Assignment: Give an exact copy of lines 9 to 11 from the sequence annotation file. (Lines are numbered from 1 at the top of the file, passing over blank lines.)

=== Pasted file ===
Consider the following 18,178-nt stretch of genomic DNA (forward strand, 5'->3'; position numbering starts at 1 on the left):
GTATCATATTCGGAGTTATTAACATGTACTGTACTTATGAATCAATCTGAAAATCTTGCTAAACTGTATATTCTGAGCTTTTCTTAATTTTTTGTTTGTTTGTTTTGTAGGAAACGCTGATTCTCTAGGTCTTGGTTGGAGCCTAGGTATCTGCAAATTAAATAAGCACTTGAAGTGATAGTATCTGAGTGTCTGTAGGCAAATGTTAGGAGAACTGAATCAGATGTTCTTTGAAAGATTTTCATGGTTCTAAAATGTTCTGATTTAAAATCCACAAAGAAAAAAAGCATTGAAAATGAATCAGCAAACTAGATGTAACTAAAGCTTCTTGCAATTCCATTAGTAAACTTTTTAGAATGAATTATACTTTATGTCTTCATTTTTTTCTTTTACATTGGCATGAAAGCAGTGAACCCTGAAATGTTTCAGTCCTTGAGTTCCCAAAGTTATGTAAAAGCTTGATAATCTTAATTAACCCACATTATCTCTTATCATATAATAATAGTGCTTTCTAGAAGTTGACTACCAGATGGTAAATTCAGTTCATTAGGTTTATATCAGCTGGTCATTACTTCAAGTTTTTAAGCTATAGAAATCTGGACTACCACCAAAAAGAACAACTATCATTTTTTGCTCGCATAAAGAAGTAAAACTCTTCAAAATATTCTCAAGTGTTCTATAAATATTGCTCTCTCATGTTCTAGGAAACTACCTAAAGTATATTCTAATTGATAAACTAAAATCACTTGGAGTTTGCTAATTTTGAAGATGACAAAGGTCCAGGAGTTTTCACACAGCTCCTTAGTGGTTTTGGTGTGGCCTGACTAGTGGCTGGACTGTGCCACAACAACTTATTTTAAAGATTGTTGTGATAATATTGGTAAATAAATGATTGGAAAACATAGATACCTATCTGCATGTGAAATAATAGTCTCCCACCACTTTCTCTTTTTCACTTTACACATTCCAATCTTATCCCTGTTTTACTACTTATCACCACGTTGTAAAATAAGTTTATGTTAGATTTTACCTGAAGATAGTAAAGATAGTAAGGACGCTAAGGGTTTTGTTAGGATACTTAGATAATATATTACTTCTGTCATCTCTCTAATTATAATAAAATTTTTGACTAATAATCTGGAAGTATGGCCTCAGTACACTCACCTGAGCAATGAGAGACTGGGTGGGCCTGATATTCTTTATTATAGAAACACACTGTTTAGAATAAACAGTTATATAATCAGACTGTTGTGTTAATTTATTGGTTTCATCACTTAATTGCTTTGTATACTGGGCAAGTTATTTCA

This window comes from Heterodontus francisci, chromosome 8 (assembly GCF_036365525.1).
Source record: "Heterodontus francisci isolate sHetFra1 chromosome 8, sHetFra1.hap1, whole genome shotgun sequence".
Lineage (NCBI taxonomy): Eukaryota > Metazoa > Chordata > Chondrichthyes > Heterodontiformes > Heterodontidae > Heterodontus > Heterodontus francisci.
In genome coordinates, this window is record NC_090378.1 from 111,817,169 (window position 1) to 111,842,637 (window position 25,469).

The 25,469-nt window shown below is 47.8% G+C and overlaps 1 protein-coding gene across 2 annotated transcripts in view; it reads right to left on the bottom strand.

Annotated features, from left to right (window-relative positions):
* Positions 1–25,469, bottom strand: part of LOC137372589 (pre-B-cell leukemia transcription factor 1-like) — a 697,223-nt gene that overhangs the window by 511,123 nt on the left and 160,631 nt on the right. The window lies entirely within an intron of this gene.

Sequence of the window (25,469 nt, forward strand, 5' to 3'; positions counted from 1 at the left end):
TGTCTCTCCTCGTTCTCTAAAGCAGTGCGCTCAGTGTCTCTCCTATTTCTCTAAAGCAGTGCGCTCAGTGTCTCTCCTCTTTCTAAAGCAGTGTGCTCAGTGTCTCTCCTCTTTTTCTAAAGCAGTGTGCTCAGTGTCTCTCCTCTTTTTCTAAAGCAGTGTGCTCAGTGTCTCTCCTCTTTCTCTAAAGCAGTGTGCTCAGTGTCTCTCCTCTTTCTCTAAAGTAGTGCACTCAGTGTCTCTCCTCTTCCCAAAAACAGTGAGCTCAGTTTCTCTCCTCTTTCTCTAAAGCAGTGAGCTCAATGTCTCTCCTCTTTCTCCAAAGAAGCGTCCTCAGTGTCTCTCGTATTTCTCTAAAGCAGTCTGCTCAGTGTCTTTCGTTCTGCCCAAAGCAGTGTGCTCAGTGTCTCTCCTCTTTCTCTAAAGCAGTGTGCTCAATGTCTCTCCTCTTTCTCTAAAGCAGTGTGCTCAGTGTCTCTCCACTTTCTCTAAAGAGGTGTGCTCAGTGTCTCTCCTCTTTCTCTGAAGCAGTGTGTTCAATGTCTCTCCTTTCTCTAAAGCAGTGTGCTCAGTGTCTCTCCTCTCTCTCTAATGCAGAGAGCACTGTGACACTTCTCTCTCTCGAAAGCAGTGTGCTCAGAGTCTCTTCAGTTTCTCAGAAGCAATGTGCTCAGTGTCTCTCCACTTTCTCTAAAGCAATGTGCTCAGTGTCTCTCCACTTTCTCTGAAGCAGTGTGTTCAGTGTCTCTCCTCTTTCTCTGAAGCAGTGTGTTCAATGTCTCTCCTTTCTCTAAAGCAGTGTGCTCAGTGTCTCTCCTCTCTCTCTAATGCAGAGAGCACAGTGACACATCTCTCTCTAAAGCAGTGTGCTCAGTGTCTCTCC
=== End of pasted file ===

* Positions 1–25,469, bottom strand: part of LOC137372589 (pre-B-cell leukemia transcription factor 1-like) — a 697,223-nt gene that overhangs the window by 511,123 nt on the left and 160,631 nt on the right. The window lies entirely within an intron of this gene.

Sequence of the window (25,469 nt, forward strand, 5' to 3'; positions counted from 1 at the left end):
TGTCTCTCCTCGTTCTCTAAAGCAGTGCGCTCAGTGTCTCTCCTATTTCTCTAAAGCAGTGCGCTCAGTGTCTCTCCTCTTTCTAAAGCAGTGTGCTCAGTGTCTCTCCTCTTTTTCTAAAGCAGTGTGCTCAGTGTCTCTCCTCTTTTTCTAAAGCAGTGTGCTCAGTGTCTCTCCTCTTTCTCTAAAGCAGTGTGCTCAGTGTCTCTCCTCTTTCTCTAAAGTAGTGCACTCAGTGTCTCTCCTCTTCCCAAAAACAGTGAGCTCAGTTTCTCTCCTCTTTCTCTAAAGCAGTGAGCTCAATGTCTCTCCTCTTTCTCCAAAGAAGCGTCCTCAGTGTCTCTCGTATTTCTCTAAAGCAGTCTGCTCAGTGTCTTTCGTTCTGCCCAAAGCAGTGTGCTCAGTGTCTCTCCTCTTTCTCTAAAGCAGTGTGCTCAATGTCTCTCCTCTTTCTCTAAAGCAGTGTGCTCAGTGTCTCTCCACTTTCTCTAAAGAGGTGTGCTCAGTGTCTCTCCTCTTTCTCTGAAGCAGTGTGTTCAATGTCTCTCCTTTCTCTAAAGCAGTGTGCTCAGTGTCTCTCCTCTCTCTCTAATGCAGAGAGCACTGTGACACTTCTCTCTCTCGAAAGCAGTGTGCTCAGAGTCTCTTCAGTTTCTCAGAAGCAATGTGCTCAGTGTCTCTCCACTTTCTCTAAAGCAATGTGCTCAGTGTCTCTCCACTTTCTCTGAAGCAGTGTGTTCAGTGTCTCTCCTCTTTCTCTGAAGCAGTGTGTTCAATGTCTCTCCTTTCTCTAAAGCAGTGTGCTCAGTGTCTCTCCTCTCTCTCTAATGCAGAGAGCACAGTGACACATCTCTCTCTAAAGCAGTGTGCTCAGTGTCTCTCC